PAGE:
Future of the BBC – WGGB response

The Government’s plan to freeze the BBC licence fee for two years and an expected decision to scrap it entirely in 2027 would amount to an act of cultural vandalism that will have far-reaching implications for writers and other creative workers, audiences and the UK’s creative ecology and economy, WGGB has said.

The announcement by Culture Secretary Nadine Dorries on Twitter yesterday (16 January 2022) has been widely criticised as an attempt by Boris Johnson to save his own premiership in the wake of Downing Street party allegations.

The Culture Secretary is expected to confirm in the Commons this afternoon (17 January 2022) that the cost of the annual BBC licence fee will remain at £159 until 2024 and then move to a new funding model in 2027 when the current licence fee funding deal expires. Dorries said: “This licence fee announcement will be the last.”

The freeze represents a real-time cut, against a backdrop of increased production costs due to the pandemic and high inflation. It is estimated that the BBC will have to make hundreds of millions of pounds in spending cuts in order to balance its books. This comes hot on the heels of the multi-million pound funding cuts the BBC had to endure when the Government decided to stop paying the TV licence fee for the over 75s.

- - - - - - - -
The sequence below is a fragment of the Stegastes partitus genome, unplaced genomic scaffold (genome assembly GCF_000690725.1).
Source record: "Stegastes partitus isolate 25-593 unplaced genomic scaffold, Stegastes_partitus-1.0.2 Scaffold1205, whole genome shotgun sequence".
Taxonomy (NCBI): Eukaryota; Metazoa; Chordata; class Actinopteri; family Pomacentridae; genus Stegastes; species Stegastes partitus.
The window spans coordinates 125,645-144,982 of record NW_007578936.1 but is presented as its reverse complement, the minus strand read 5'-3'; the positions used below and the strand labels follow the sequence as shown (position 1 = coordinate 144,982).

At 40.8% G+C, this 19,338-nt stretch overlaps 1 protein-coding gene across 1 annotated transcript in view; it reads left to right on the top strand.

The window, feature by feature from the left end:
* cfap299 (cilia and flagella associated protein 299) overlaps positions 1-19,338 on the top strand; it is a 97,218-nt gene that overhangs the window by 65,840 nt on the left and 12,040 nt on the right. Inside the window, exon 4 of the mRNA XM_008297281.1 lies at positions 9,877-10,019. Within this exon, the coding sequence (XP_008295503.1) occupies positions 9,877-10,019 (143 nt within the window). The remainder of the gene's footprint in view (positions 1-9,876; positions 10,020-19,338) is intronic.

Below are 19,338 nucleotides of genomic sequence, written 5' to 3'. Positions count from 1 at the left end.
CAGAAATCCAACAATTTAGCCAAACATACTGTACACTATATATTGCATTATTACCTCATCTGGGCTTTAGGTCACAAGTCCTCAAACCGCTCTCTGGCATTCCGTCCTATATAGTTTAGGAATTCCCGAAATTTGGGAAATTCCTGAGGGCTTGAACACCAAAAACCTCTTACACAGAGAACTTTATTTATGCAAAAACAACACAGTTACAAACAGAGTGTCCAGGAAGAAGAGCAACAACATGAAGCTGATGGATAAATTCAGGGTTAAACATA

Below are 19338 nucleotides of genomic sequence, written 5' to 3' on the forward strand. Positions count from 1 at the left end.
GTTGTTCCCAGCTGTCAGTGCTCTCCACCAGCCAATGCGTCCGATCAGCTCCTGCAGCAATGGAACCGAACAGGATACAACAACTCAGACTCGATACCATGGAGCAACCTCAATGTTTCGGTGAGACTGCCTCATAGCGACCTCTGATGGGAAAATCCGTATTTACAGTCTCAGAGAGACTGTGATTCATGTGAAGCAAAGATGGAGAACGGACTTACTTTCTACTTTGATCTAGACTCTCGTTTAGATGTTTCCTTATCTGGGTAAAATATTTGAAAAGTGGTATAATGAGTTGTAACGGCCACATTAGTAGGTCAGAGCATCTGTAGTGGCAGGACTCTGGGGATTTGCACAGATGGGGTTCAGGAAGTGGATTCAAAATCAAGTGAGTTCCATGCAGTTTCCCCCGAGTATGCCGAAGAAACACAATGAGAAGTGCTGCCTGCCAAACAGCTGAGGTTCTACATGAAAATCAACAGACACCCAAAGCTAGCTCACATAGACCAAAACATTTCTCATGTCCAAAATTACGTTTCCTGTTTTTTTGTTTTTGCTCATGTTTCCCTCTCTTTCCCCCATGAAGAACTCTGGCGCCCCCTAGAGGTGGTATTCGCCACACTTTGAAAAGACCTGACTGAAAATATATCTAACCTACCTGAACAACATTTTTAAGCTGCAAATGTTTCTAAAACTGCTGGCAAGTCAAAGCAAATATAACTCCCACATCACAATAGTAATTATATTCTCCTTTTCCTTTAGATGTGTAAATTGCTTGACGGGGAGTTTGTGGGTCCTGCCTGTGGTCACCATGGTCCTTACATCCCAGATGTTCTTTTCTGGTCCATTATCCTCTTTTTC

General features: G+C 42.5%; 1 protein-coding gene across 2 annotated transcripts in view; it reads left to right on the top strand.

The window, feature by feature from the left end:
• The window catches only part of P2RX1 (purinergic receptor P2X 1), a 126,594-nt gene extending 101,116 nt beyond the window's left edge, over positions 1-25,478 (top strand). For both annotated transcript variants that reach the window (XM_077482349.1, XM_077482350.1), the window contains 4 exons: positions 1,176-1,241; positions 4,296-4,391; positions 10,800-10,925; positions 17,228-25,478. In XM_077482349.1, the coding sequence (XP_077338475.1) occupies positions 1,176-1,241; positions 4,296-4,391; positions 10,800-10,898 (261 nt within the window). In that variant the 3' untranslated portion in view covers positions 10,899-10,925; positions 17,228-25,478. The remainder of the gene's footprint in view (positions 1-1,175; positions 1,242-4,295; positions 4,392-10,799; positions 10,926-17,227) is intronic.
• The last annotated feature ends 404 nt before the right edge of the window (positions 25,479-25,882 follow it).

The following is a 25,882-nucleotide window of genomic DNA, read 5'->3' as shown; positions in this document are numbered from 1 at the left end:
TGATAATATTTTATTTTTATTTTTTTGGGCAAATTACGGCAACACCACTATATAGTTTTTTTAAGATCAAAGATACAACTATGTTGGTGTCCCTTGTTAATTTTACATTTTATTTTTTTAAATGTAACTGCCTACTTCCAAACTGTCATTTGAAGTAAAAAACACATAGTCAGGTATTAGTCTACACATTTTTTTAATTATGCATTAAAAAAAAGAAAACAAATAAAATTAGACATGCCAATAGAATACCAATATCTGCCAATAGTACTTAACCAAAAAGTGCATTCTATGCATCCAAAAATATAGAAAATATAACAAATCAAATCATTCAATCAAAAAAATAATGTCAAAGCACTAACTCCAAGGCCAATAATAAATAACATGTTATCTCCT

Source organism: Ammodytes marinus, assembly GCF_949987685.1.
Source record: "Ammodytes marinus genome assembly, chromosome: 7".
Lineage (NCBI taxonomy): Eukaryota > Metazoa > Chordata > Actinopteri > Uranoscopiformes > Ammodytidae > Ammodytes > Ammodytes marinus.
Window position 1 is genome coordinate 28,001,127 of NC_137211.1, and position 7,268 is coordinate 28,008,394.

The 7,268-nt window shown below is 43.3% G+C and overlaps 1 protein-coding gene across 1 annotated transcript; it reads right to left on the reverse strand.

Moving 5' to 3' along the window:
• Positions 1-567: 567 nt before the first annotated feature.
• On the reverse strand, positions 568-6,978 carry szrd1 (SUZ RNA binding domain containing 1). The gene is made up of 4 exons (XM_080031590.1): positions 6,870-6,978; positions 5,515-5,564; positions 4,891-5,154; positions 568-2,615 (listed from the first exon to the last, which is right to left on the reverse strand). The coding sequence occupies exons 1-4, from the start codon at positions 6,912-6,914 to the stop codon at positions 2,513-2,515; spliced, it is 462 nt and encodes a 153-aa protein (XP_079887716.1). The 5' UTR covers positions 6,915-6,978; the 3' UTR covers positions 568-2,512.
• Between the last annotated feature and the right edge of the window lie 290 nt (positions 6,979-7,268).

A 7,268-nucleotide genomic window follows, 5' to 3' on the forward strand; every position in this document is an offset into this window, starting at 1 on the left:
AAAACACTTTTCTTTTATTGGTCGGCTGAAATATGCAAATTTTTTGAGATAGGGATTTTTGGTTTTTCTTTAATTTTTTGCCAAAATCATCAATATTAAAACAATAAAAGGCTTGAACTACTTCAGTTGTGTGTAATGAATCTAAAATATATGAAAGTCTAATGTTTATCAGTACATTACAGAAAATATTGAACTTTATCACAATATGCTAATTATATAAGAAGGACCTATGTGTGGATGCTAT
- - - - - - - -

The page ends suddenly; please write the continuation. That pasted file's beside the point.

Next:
Throughout its history WGGB has campaigned for an independent and publicly-funded BBC, most recently when it faced charter renewal in 2016. The union will be consulting with its TV and radio writing members to devise campaigning activity to oppose the current plans.

WGGB General Secretary Ellie Peers said:

“The BBC is a major commissioner of high-quality, world-renowned scripted drama and comedy, in radio as well as television, and this decision is a hammer blow to our members, other creative workers, audiences, the industry and the UK economy as a whole.

“Unlike the streaming giants it is often compared to, the BBC isn’t just a content provider – it is a public service. Its BBC Writers Room provides opportunities for the next generation of scriptwriters; BBC Bitesize provides free online study support for school-age pupils, a lifeline for parents during lockdown; while its research and development arm has led the way with innovative technology in broadcasting.

“Every £1 of the BBC’s direct economic activity generates a total of £2.63 in the economy, so this a woeful act of ideological self-harm, not to mention a last-ditch desperate act of distraction by the Government. We will oppose these cuts all the way.”

WGGB Treasurer Gail Renard said:

“As Treasurer of the WGGB, I can tell you that this licence fee freeze will cost the BBC around £285 million in potential funding. That means we’re going to lose even more of our services and the shows that we all love.

“The BBC is a broadcaster respected and envied the world over and the best soft power that the UK could have. This is Death By A Thousand Cuts. This is unacceptable.”

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